Election ’08: The Big Picture
Hillary Clinton has either run out of tricks in her political bag, or she’s having a nervous breakdown. For the third time, in about as many weeks, Clinton has teared up this time at a rally in Maine. Out of the three times that she’s bawled though, this one might be the most honest. Why? Because, depending on where you look, Barack Obama has either pulled within 27 delegates or has taken the lead with 48 delegates. Over the weekend Obama routed Clinton, winning all the primaries and caucuses, taking Louisiana, Nebraska, Washington, the Virgin Islands and Maine by large margins. This has to be beyond distressing for Sen. Clinton. A year ago she had a 20 point lead in the polls over everyone. She was crushing the competition and measuring out her presidential pantsuits, when the young upstart snuck behind her and hit her with a metaphoric roll of quarters. Now it appears that she’s panicking: shedding tears, loaning her campaign money, and firing her campaign manager, but does she need to be?
We can’t forget that we still have nearly half of America to go, and both Clinton and Obama would need about one thousand more delegates and super delegates to win. I’m not going to give a break down of the polling for each individual state but right now a big focus is on the three of largest delegate rich states, Texas, Ohio, and Pennsylvania. Together these states add up to 492 delegates; and, with the exception of Penn, all have a distinct possibility of going Clinton’s way seeing that they fit her particular demographic. Also, these states happen to come towards the end of the primary season, which could lend her some momentum. Why is momentum important? It’s important in dealing with the super delegates. A longer video can be found here; but, in short, a super delegate is a delegate who’s given a vote based on their position in the Democratic Party. For instance, former Democratic presidents are super delegates, as are Democratic members of Congress. They are not indebted to cast their vote with the majority of elected delegates, although traditionally they do. But seeing as how close this primary season is playing out, it is possible that neither Obama nor Hillary will have a clear advantage. If that’s the case the super delegates might cast their vote with their region (and if it’s still close it might come down to John Edwards’ delegates), or they might cast it with the candidate who has the most momentum. Momentum is one of those intangibles that are impossible to calculate but one has to feel from what’s going on, on the streets and in the media, and right now it’s undeniable that Obama has the mo; especially when you consider headlines like this. Taking that back from Obama has to be as much a Clinton priority as winning primaries.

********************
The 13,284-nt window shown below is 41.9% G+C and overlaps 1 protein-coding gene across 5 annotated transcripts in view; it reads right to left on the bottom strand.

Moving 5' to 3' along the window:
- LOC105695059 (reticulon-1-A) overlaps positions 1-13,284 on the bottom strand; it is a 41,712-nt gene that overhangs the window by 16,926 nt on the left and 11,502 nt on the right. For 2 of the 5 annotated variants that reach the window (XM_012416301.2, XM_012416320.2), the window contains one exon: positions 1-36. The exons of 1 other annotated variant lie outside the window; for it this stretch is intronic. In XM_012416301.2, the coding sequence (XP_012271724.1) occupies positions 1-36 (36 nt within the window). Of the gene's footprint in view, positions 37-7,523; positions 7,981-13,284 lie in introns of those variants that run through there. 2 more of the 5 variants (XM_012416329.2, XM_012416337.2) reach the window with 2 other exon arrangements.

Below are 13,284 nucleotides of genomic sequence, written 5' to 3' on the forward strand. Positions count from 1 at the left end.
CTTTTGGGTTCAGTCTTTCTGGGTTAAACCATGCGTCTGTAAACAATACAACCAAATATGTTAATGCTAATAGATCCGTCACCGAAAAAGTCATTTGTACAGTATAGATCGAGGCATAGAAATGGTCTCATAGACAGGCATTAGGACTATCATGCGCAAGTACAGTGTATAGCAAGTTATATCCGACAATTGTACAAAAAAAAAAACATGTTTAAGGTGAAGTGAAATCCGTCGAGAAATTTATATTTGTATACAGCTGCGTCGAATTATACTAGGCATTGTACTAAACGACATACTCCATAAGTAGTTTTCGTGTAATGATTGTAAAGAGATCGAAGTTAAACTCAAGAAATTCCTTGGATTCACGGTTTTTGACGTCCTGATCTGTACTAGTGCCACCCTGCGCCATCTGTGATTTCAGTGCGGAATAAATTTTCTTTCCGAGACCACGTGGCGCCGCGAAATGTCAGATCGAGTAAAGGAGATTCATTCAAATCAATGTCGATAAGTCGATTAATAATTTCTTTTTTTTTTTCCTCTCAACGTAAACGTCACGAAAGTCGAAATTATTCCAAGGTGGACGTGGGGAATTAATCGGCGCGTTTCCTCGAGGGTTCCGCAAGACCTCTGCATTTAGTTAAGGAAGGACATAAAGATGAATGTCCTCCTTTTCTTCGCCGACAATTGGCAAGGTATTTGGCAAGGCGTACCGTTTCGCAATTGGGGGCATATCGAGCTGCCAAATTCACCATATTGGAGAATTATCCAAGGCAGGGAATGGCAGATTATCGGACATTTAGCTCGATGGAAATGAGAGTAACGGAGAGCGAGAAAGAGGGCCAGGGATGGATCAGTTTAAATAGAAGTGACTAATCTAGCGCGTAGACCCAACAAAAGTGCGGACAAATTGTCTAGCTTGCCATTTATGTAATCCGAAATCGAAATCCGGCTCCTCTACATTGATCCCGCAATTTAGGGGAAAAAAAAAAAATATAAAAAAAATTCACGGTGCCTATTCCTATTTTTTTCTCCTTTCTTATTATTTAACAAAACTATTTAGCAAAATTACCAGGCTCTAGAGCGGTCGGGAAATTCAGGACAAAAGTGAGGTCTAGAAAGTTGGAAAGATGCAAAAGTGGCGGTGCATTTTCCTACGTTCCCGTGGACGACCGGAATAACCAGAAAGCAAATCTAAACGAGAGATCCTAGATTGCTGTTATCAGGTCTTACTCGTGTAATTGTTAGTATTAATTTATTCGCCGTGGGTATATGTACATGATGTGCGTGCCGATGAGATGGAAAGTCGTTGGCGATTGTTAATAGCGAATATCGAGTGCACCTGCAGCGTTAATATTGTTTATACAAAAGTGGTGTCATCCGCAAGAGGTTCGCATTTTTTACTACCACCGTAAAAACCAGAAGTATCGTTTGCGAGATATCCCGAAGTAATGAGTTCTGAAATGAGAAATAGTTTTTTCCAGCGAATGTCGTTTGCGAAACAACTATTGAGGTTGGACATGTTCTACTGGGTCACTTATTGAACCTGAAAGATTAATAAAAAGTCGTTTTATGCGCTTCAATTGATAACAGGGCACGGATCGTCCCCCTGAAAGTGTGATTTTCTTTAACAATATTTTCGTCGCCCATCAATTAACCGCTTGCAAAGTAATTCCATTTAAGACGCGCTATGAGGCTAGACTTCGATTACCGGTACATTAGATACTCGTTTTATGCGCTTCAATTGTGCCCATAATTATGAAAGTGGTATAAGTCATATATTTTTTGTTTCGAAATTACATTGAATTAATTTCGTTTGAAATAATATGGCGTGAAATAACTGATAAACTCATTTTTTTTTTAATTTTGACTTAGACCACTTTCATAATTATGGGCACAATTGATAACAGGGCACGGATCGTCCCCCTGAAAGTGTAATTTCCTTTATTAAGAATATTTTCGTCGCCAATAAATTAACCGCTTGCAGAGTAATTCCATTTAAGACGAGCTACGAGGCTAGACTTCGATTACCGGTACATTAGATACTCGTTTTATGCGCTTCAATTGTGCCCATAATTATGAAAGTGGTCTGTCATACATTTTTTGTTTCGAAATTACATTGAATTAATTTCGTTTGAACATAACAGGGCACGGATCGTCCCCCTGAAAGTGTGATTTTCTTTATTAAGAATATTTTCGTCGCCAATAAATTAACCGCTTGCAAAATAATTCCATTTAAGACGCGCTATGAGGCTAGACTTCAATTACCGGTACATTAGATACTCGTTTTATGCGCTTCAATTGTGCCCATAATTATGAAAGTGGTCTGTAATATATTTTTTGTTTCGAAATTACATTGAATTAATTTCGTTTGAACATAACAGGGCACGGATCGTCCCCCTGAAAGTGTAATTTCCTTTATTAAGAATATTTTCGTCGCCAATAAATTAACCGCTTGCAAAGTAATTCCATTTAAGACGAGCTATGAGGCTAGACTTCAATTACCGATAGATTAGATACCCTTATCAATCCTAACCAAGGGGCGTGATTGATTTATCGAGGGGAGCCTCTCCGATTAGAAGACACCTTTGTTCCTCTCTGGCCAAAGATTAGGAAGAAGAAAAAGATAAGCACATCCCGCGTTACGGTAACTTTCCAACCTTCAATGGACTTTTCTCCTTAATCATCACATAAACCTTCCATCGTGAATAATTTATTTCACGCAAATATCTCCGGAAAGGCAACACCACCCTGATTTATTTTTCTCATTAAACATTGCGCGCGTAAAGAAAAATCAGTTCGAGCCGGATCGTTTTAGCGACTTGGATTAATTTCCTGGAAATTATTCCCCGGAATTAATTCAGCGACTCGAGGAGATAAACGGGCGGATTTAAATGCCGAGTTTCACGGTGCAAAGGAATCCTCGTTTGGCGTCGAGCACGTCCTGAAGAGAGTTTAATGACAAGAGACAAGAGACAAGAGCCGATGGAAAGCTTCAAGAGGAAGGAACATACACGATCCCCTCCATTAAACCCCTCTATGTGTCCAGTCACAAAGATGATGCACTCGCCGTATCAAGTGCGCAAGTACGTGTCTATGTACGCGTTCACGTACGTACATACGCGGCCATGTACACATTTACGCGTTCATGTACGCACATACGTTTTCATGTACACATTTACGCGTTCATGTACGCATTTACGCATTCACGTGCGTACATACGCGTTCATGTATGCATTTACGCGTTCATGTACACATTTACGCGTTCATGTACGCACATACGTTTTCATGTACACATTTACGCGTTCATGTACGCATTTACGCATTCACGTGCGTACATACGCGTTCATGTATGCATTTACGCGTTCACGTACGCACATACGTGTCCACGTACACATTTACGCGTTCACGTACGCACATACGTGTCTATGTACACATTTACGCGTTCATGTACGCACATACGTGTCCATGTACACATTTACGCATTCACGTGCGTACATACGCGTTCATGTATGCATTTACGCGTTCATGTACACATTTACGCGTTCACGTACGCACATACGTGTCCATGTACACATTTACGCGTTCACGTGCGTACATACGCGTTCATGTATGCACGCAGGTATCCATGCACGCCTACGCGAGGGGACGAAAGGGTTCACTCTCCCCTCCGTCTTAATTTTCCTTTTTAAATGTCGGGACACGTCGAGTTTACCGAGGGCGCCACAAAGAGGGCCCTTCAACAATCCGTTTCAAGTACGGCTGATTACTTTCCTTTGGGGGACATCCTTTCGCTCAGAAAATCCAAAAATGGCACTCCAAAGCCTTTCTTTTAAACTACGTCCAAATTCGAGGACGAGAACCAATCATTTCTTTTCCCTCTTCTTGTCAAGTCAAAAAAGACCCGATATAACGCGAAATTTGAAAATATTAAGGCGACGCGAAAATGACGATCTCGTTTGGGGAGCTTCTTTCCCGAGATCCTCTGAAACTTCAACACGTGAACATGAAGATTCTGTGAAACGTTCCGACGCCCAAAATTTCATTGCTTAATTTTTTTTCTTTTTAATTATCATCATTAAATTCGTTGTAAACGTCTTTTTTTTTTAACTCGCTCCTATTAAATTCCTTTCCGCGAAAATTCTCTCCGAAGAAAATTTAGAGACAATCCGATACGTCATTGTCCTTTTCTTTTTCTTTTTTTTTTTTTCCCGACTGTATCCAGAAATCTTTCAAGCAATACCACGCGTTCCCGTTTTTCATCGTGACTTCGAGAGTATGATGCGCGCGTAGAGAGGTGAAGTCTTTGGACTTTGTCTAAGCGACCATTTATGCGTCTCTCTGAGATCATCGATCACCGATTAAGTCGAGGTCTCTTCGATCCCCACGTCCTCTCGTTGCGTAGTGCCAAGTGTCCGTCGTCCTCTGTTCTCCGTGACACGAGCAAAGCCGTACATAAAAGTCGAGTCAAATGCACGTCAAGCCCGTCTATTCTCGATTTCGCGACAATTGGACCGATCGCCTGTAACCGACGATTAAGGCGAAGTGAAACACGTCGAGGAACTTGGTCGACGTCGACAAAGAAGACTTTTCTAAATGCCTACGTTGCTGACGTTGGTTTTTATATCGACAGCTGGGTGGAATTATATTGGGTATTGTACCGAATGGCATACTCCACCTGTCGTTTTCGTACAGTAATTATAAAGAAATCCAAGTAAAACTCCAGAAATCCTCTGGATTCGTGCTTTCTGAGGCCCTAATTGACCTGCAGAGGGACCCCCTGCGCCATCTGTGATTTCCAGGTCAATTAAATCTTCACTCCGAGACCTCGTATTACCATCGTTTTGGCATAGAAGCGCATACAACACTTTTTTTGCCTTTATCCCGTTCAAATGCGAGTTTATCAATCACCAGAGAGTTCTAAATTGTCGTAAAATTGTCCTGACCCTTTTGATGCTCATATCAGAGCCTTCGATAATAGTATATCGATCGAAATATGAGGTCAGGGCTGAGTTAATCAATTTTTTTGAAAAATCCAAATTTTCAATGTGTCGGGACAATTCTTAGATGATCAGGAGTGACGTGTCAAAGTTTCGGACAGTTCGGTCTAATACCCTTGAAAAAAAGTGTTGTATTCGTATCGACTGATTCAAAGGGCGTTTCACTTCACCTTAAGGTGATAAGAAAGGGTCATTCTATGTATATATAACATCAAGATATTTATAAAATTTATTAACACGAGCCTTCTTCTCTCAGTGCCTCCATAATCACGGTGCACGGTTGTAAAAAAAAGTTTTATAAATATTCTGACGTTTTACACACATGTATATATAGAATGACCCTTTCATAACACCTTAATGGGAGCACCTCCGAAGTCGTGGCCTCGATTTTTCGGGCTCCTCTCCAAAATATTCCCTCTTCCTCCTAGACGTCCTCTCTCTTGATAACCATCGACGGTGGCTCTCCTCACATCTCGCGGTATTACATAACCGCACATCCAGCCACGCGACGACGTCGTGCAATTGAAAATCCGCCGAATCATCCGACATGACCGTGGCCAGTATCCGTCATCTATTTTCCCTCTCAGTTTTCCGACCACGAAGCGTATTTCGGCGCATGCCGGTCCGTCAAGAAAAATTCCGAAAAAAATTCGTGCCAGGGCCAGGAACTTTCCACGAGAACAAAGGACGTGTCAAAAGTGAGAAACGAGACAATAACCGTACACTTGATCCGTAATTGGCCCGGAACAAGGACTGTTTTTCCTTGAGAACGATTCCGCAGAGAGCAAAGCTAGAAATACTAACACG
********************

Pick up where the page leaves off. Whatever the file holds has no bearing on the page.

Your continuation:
On the Republican side, Mike Huckabee is also pushing his momentum through the South, marching from victory to victory like General Sherman. Saturday saw Huck destroy McCain in Kansas and eke out a slim W in Louisiana. Meanwhile McCain maintains his dominance in the North taking Washington. While this sounds interesting, this race is pretty much done as Huckabee has no political power in the North and McCain, with 723 delegates, only needs about 400 more to win. What was really interesting this week on the Republican side was watching McCain pander to the Conservative wingnuts at the Conservative Political Action Conference. He was even booed when he spoke about immigration, which isn’t so bad when you consider that they give this chick standing ovations. I think if Clayton Bigsby spoke there the entire conference’s eyes would melt out of their skulls just like the Nazis in Raiders of the Lost Ark. Yet this is only one of the many indications that the traditional conservative movement is falling apart. McCain’s rise in the GOP primaries has shown them to be a bunch of zealots, fixed in their supply side, preemptive war, and anti-immigration agendas. This is the party that Karl Rove built, but where as they thought it was built to last, it’s about to crumble under the weight of its own incompetence and hate.
Things to look forward to: Primaries in Washington DC, Maryland, Virginia (a big one the Dem side), Hawaii and Wisconsin. Watching the mainstream GOP media weakly try to fall in behind McCain, and Huckabee will give the stiff arm to a minor scandal emerging in his campaign.